Coenzymes, Cofactors & Prosthetic Groups: Function and Interactions

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  • 0:06 Enzyme Partners
  • 1:05 Cofactors
  • 1:26 Coenzymes
  • 2:19 Prosthetic Groups
  • 3:07 Examples of Enzyme Partners
  • 4:53 Lesson Summary
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Lesson Transcript
Instructor: Kristin Klucevsek

Kristin has taught college Biology courses and has her doctorate in Biology.

Some enzymes require helpers to recognize a substrate or complete a reaction. These helpers include cofactors, coenzymes, and prosthetic groups, which are required for some enzymes' functions.

Enzyme Partners

Sometimes we get by with a little help from our friends. There are some tasks, like going to the store for groceries, that are perfectly easy to do by yourself. Some tasks, like moving a large piece of furniture into your house and up a few flights of stairs - well, friends are good to have in situations like this, particularly strong ones who will lift anything for some free pizza.

We all rely on other people at certain times in our lives, so we shouldn't be surprised that the same thing can happen in a biological process. For example, enzymes benefit from a few close friends, too. Remember that enzymes are proteins that catalyze chemical reactions. In other lessons, we've learned how they functioned. In this lesson, we'll learn about who functions with them, or rather, who helps them catalyze these reactions. Some enzymes need helpers or partners, and some don't. There are different types of enzyme helpers, too, with different enzymes requiring different helpers or different kinds of friends.


The first type of enzyme partner is a group called cofactors, or molecules that increase the rate of reaction or are required for enzyme function. Cofactors are not proteins but rather help proteins, such as enzymes, although they can also help non-enzyme proteins as well. Examples of cofactors include metal ions like iron and zinc.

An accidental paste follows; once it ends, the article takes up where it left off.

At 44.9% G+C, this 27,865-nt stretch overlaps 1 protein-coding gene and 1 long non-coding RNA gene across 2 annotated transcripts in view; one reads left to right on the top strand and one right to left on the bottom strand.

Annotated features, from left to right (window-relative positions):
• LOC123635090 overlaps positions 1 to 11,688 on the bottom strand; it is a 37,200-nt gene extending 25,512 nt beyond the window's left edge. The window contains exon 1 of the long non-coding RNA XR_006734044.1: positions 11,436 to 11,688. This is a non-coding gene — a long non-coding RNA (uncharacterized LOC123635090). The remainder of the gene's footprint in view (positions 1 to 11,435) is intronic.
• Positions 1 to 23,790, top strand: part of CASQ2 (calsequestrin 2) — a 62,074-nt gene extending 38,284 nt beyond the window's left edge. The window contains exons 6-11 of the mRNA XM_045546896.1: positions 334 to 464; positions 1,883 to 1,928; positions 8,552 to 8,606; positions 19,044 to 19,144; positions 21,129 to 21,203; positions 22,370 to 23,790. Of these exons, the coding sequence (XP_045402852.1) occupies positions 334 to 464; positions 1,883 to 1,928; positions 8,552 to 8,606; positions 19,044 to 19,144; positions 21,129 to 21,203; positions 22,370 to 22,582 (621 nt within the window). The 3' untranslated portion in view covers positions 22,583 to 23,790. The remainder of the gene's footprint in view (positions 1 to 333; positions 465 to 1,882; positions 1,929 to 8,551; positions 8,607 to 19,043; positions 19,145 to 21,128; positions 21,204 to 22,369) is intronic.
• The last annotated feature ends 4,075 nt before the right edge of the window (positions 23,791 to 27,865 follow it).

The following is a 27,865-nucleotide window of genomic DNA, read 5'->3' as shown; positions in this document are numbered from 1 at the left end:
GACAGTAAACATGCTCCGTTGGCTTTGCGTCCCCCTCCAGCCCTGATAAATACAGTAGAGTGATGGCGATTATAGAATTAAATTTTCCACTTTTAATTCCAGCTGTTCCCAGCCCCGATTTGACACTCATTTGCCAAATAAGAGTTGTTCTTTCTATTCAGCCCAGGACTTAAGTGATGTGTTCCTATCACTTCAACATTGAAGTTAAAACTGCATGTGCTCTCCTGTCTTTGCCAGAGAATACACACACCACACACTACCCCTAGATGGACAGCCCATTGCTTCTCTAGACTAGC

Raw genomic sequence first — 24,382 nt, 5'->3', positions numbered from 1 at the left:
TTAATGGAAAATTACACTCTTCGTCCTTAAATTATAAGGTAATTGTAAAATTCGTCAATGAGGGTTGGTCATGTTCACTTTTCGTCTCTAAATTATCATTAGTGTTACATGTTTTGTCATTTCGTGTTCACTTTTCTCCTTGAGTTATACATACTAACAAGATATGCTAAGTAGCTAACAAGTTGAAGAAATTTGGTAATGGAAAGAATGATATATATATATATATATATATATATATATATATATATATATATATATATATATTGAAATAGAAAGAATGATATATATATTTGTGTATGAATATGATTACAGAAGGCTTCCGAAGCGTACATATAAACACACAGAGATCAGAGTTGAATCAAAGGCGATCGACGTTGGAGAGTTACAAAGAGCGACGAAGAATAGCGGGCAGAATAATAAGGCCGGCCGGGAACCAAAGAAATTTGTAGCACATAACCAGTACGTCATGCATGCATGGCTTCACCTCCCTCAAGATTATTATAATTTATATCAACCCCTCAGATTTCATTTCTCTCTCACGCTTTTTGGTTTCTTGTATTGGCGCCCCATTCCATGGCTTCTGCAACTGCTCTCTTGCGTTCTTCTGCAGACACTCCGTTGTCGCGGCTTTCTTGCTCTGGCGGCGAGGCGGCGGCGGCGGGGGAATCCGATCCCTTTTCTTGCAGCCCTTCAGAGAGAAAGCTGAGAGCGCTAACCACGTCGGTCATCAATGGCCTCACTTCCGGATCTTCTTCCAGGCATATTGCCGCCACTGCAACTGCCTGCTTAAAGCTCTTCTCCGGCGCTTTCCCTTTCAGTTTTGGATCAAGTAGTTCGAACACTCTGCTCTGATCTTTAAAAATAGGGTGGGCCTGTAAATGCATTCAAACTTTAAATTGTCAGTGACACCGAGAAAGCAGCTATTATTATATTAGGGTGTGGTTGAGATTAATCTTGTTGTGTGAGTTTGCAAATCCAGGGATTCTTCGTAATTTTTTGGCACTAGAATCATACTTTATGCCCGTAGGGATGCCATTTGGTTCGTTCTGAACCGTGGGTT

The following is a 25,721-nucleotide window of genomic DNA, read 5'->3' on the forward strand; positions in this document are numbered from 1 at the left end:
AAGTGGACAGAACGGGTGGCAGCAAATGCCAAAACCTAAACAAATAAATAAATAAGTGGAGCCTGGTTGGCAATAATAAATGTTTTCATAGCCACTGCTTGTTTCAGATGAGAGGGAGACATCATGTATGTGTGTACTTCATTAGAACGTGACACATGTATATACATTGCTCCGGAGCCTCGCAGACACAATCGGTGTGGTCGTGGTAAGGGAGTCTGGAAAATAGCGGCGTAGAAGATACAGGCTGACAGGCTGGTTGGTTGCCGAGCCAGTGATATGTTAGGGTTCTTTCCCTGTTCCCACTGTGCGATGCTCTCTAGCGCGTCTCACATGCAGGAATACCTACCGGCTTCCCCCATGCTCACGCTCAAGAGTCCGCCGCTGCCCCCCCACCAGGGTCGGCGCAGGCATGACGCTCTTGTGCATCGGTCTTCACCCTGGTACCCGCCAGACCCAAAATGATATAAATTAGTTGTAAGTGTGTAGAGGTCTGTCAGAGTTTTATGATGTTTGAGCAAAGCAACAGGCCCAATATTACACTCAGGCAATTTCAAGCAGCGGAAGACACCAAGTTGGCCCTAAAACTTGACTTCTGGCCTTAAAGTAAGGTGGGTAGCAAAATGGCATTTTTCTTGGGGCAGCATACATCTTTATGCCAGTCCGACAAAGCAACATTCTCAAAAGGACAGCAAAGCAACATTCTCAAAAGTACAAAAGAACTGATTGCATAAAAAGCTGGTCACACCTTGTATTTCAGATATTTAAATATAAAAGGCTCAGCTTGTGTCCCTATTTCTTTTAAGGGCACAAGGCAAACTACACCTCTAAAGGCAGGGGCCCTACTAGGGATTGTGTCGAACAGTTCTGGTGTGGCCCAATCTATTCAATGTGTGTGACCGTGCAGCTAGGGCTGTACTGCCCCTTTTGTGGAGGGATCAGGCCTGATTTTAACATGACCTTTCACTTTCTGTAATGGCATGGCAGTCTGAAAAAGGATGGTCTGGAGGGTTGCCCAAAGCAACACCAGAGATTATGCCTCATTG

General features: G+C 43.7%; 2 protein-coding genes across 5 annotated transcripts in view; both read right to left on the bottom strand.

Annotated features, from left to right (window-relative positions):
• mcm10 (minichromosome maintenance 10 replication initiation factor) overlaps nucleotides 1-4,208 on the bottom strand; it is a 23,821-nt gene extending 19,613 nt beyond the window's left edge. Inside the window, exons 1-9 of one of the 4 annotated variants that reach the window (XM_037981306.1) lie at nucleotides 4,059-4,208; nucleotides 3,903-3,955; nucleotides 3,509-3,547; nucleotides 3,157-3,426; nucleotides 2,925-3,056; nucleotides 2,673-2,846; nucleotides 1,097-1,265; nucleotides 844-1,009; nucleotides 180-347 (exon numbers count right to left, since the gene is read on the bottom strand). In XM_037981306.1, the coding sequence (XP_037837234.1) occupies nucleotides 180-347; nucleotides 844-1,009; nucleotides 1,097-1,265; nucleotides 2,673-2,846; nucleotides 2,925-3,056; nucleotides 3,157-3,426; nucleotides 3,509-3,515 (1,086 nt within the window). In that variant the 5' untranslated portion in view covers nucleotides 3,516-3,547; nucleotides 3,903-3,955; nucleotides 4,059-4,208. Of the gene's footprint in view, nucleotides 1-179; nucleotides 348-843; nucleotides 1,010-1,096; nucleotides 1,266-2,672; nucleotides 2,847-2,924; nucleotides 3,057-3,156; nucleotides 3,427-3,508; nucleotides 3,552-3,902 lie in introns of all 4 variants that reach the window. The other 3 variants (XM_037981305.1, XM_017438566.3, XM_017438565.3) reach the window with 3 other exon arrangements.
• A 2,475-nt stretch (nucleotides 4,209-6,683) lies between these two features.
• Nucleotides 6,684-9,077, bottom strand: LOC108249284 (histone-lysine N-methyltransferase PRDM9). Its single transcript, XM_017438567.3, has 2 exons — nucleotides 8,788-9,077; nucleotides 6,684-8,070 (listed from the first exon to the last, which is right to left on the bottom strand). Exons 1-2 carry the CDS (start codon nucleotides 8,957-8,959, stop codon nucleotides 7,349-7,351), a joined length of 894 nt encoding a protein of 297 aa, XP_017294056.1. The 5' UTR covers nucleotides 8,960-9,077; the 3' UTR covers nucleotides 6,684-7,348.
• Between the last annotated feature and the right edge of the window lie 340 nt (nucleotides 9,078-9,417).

Examples of cofactors that assist proteins
Cofactor Examples


A specific type of cofactor, coenzymes, are organic molecules that bind to enzymes and help them function. The key here is that they're organic. 'Organic' does not mean you'll find them in a special aisle in the grocery store. Rather, organic molecules are simply molecules that contain carbon. Don't let the name 'coenzymes' fool you, either; coenzymes are not really enzymes. As the prefix 'co-' suggests, they work with enzymes. Many coenzymes are derived from vitamins.

These molecules often sit at the active site of an enzyme and aid in recognizing, attracting, or repulsing a substrate or product. Remember that a substrate is the molecule upon which an enzyme catalyzes a reaction. Coenzymes can also shuttle chemical groups from one enzyme to another enzyme. Coenzymes bind loosely to enzymes, while another group of cofactors do not.

Coenzymes bind loosely to the active site of enzymes.
image of coenzyme

Prosthetic Groups

Prosthetic groups are cofactors that bind tightly to proteins or enzymes. As if holding on for dear life, they are not easily removed. They can be organic or metal ions and are often attached to proteins by a covalent bond. The same cofactors can bind multiple different types of enzymes and may bind some enzymes loosely, as a coenzyme, and others tightly, as a prosthetic group. Some cofactors may always tightly bind their enzymes. It's important to note, though, that these prosthetic groups can also bind to proteins other than enzymes.

Prosthetic groups can be either organic or metal ions.
Prosthetic Groups

An enzyme that requires a helper group really isn't complete without it. Once attached, it's called a holoenzyme. A holoenzyme is an enzyme with any metal ions or coenzymes attached to it that is now ready to catalyze a reaction.

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